AMSTERDAM — The Dutch government has rejected a call to hand over the investigation into the Malaysia Airlines Flight 17 disaster to the United Nations, saying it's doing the best it can under difficult circumstances.
Flight 17 was shot down July 17 over territory held by pro-Russia rebels in eastern Ukraine, killing all 298 people aboard — most of them Dutch. Hunks of the wreckage arrived Tuesday in the Netherlands by truck.
A law firm representing 20 family members of victims from four countries has criticized the Dutch investigation as too slow and bureaucratic and urged Prime Minister Mark Rutte to turn the job over to the U.N.
The government's top security official replied Tuesday that investigators that are doing their best while facing a "complex geopolitical situation in a conflict zone."
"We are doing what we can, and we do it every day anew," Security and Counterterrorism Coordinator Dick Schoof said in a statement.
International teams seeking to retrieve human remains and salvage evidence have had difficulty reaching the crash site due to clashes between Ukrainian and rebel forces. Six victims have yet to be identified.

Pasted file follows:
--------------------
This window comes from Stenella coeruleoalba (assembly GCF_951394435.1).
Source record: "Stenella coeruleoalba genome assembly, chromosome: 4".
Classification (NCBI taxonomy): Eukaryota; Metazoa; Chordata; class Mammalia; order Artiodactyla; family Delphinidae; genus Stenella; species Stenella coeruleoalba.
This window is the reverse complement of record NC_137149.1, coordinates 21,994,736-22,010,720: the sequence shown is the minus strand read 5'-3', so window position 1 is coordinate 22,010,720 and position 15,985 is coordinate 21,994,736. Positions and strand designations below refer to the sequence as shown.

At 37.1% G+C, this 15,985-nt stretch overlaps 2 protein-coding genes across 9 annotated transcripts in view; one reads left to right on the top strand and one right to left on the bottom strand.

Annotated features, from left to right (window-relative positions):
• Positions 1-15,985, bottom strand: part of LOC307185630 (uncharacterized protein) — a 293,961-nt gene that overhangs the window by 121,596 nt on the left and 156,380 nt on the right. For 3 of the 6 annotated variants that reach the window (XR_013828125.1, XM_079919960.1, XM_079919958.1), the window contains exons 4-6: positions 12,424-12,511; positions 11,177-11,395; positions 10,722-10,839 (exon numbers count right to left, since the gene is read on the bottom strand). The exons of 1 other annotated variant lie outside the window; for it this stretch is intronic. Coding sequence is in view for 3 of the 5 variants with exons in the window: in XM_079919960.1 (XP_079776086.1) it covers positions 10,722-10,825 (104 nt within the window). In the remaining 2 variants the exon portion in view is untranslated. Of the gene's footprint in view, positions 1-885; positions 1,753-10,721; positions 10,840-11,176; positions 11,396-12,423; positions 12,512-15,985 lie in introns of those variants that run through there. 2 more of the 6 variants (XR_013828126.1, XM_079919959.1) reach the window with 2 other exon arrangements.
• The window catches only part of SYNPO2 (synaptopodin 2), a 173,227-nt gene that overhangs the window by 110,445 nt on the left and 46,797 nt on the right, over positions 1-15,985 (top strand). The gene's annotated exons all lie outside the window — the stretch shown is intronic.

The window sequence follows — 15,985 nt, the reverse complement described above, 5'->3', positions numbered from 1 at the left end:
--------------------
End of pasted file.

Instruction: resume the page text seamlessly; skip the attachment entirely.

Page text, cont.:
The Dutch Safety Board, which is leading the investigation, said in a preliminary report in September that the plane was brought down by "high-energy objects from outside the aircraft."
That vague formulation has left the door open for confusion. A high-ranking rebel officer has acknowledged that rebels shot down the plane with a ground-to-air missile after mistaking it for a Ukrainian military plane. Russian media, however, claim the plane was shot down by a Ukrainian jet.
The Safety Board's final report may rule out one or the other scenario but it will not seek to attribute responsibility.
Dutch prosecutors, meanwhile, are coordinating an international criminal investigation into the downing but have yet to name any suspects or say when or how charges might be brought.
"For the Cabinet, it is of the utmost importance that the independent investigations indisputably determine what happened and that no one can dispute the conclusions ... or say that the Netherlands as leader gave cause to doubt the independence of the investigation," Schoof wrote.
Bob van der Goen, founder of the law firm Van Der Goen Advocaten, told The Associated Press the Dutch performance so far "has been terribly amateurish," citing investigators' late arrival to the crash site and a failure to interview potential witnesses in Ukraine in a timely manner.
"I can understand keeping the investigation confidential so that you don't release partial results," he said. "What I don't understand is secrecy about what it is you're undertaking, what the procedure is."
Safety Board chief Tjibbe Joustra said investigators will further photograph, scan and categorize pieces of the wreckage now at the southern Gilze-Rijen military base, then later reassemble part of the Boeing 777 in a hangar.
"It will take several months before we have a reconstruction of parts of the aircraft," he said.